There is another torque reduction that takes place at higher speeds, roughly corresponding to the speed at which the power-supply/driver combination becomes unable to control the current. This, in turn, corresponds to the start of the parabolic “constant power” portion of the torque curve, called mid-resonance instability. Loss of the ability to control current occurs when a motor's back-EMF rises to the point where power-supply voltage applied to the driver cannot overcome both the back-EMF and resistive and inductive drops at the requested current. The current undergoes a 90° phase lag from the commanded current as the driver switches from current control mode to voltage drive mode.

Any mechanical ringing of the rotor pendulum causes the motor to speed up and slow down, changing both the velocity and relative angle between the driven field angle and the rotor angle. This changes two things: the magnitude and angle of the back EMF with respect to the phase of the commanded current. Why does this matter? It can cause the driver to switch back and forth between voltage mode (full on) and current mode (chopping.) This can reduce the damping of the system, or even pump up the ringing until the rotor loses sync with the commanded position and loses steps, or stops spinning altogether. Operation in this speed region may require either mechanical damping or electrical damping to stabilize the operation of the motor to provide usable torque.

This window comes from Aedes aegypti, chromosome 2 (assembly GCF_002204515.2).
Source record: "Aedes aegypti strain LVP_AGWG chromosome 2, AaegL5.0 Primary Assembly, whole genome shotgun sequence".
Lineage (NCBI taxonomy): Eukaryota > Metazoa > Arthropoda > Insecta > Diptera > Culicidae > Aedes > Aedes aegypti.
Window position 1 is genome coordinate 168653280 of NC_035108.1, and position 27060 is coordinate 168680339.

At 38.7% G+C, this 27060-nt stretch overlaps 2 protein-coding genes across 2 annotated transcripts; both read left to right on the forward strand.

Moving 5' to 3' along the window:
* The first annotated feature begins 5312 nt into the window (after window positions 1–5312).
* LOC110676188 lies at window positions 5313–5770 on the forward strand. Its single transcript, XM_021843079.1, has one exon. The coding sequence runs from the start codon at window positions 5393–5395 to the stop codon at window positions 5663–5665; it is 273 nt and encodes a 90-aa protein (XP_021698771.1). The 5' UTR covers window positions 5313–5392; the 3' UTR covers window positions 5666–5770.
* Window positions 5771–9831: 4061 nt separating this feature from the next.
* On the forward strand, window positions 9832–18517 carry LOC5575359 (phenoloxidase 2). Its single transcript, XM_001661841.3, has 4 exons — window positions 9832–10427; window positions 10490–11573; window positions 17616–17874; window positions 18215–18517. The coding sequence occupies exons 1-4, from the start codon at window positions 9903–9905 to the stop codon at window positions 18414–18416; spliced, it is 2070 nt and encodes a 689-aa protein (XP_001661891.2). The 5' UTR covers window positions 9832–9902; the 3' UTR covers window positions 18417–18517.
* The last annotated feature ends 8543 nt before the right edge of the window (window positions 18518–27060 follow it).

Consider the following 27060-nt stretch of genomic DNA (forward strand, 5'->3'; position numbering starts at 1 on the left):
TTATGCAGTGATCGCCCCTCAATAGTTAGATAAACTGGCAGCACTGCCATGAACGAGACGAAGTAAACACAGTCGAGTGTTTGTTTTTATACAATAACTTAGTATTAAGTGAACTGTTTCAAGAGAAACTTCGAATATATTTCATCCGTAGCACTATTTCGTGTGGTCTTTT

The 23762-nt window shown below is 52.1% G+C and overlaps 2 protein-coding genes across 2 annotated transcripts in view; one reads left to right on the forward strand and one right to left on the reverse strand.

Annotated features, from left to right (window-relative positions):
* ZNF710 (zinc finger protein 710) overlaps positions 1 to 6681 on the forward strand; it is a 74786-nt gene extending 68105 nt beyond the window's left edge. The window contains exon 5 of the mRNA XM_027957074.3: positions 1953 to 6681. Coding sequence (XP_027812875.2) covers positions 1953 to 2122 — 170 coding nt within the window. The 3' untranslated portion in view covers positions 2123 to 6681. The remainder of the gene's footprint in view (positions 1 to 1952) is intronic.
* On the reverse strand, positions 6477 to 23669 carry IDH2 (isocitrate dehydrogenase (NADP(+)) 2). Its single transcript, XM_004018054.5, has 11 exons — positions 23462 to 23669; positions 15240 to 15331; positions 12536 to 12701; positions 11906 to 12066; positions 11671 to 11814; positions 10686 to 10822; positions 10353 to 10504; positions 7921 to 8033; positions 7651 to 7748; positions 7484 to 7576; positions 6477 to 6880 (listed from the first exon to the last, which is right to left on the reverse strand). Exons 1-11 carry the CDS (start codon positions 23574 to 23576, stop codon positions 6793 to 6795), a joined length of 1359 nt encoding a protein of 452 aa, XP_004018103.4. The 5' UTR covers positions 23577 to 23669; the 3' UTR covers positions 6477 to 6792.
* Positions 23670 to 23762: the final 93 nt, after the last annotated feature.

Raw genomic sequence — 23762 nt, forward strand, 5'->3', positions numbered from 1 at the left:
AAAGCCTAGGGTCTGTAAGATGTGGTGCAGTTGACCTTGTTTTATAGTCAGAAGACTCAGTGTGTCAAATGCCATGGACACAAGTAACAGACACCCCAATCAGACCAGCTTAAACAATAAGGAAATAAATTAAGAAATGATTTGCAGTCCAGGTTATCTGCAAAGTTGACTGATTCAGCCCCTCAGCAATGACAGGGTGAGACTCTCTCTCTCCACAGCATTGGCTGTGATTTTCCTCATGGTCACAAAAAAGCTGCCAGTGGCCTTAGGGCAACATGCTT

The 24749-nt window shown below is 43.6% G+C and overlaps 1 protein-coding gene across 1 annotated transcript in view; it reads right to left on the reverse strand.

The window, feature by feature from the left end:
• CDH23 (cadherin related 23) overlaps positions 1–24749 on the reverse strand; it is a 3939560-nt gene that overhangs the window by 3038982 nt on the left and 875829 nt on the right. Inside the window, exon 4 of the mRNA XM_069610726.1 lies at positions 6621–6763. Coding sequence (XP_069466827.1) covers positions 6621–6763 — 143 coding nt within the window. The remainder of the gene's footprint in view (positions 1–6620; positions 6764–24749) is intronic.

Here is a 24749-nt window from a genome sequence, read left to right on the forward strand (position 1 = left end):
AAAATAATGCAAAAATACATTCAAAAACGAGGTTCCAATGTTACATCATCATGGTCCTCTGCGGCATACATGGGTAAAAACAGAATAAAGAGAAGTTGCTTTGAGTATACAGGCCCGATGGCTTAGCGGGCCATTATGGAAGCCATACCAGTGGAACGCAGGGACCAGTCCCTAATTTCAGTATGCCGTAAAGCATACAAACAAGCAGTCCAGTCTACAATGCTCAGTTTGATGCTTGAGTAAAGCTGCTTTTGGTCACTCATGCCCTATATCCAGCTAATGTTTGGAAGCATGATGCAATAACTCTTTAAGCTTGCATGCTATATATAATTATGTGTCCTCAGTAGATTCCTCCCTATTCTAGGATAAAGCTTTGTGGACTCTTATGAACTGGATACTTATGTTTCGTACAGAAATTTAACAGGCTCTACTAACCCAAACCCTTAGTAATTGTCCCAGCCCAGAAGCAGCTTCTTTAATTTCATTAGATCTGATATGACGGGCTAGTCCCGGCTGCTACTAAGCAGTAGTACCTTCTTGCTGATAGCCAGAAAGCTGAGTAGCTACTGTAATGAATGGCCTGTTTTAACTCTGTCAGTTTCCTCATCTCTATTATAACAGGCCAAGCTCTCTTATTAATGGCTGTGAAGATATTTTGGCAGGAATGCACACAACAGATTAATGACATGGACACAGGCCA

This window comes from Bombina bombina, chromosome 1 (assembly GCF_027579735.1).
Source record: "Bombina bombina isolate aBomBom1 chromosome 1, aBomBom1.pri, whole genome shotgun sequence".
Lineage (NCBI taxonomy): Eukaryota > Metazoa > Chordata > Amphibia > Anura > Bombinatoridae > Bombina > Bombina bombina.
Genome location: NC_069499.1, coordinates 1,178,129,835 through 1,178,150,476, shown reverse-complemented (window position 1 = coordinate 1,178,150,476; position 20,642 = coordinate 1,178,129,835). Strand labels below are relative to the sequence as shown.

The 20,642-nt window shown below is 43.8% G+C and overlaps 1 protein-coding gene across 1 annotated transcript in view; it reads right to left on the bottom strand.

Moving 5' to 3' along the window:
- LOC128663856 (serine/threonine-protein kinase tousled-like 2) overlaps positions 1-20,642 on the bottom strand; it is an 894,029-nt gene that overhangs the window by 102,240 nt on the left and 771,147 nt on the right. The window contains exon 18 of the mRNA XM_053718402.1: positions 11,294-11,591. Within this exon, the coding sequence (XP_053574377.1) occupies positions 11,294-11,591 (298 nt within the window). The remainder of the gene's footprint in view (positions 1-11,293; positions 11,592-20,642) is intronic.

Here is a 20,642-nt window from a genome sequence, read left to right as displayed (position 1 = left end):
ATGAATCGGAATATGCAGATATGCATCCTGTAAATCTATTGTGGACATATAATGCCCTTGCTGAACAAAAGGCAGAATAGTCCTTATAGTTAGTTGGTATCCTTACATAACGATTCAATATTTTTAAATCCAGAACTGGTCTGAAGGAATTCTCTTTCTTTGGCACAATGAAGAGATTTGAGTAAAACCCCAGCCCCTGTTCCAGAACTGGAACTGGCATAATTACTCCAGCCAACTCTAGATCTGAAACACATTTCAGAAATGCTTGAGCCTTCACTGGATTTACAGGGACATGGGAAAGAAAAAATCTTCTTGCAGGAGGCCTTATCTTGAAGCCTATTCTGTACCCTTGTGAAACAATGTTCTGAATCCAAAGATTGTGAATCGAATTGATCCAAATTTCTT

Sudden movements, external forces

Low-frequency resonance and mid-frequency instability are not the only ways to lose steps. The rotary pendulum is also set into swinging (in other words, becomes excited) by sudden changes in commanded velocity and load. Instabilities can also be mechanical. Shafts, couplings, and power transmission components between motor and load also act as rotary springs.

For example, gear trains release the load when changing direction, due to backlash. While the load is uncoupled from the system, the motor accelerates (because of lower inertia) until the backlash has been taken up. When the gears engage again, the difference in velocity between the motor and load can reflect excess torque back to the motor. Thus the system cycles: The motor slows below the speed of the load, again the load decouples, and then the motor speeds up. In some cases, the change in speed may be enough for the gears to first strike on one face and then rebound and strike on the opposite side, to repeat several times. The exact timing of the reversal ringing may vary with both the position of the gear train and with the wear of the gears, making it difficult to choose a stepping sequence that compensates.